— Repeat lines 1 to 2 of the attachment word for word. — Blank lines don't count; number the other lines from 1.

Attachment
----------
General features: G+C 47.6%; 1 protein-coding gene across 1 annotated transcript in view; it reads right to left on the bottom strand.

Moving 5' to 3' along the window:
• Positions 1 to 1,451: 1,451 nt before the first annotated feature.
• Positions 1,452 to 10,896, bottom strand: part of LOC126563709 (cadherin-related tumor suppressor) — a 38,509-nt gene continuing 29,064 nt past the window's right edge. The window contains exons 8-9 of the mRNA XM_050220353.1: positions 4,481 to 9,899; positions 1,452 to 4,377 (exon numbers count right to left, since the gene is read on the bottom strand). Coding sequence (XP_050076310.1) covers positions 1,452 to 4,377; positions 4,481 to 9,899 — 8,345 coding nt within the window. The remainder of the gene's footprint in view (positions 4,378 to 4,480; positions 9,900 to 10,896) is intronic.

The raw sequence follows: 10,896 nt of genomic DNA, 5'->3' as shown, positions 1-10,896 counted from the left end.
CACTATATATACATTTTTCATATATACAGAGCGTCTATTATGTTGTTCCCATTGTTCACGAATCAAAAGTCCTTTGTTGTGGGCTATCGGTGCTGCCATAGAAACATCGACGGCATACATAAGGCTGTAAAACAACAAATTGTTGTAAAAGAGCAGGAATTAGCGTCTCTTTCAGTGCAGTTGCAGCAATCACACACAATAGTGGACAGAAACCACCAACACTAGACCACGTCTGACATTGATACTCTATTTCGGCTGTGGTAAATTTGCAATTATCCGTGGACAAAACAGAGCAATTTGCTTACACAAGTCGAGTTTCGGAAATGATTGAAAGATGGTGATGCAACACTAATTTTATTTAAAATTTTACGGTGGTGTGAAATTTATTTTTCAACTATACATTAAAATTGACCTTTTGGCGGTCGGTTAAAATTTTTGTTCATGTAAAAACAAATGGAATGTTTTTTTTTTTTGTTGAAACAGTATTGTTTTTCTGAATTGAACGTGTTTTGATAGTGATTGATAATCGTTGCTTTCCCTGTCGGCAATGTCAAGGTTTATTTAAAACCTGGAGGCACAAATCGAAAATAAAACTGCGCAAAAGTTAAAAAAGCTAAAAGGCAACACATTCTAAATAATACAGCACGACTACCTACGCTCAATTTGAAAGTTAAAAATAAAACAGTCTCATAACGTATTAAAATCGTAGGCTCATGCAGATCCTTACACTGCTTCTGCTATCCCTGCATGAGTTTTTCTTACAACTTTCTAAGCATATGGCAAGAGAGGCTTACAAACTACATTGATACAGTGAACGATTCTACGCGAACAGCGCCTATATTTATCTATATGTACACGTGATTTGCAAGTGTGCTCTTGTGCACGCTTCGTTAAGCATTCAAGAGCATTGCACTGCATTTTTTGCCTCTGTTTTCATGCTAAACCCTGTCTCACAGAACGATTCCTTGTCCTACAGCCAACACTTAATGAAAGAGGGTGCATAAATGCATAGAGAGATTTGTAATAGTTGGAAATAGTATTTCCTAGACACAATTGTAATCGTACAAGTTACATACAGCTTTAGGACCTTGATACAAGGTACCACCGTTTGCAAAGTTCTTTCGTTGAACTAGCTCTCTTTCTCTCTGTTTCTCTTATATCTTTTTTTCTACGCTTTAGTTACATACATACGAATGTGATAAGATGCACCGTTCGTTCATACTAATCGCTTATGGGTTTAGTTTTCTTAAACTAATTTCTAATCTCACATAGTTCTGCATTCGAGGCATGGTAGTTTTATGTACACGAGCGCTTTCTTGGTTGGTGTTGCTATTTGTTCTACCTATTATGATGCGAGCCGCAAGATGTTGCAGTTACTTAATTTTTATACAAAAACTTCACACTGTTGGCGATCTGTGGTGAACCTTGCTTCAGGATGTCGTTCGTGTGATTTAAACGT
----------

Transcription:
General features: G+C 47.6%; 1 protein-coding gene across 1 annotated transcript in view; it reads right to left on the bottom strand.

Moving 5' to 3' along the window: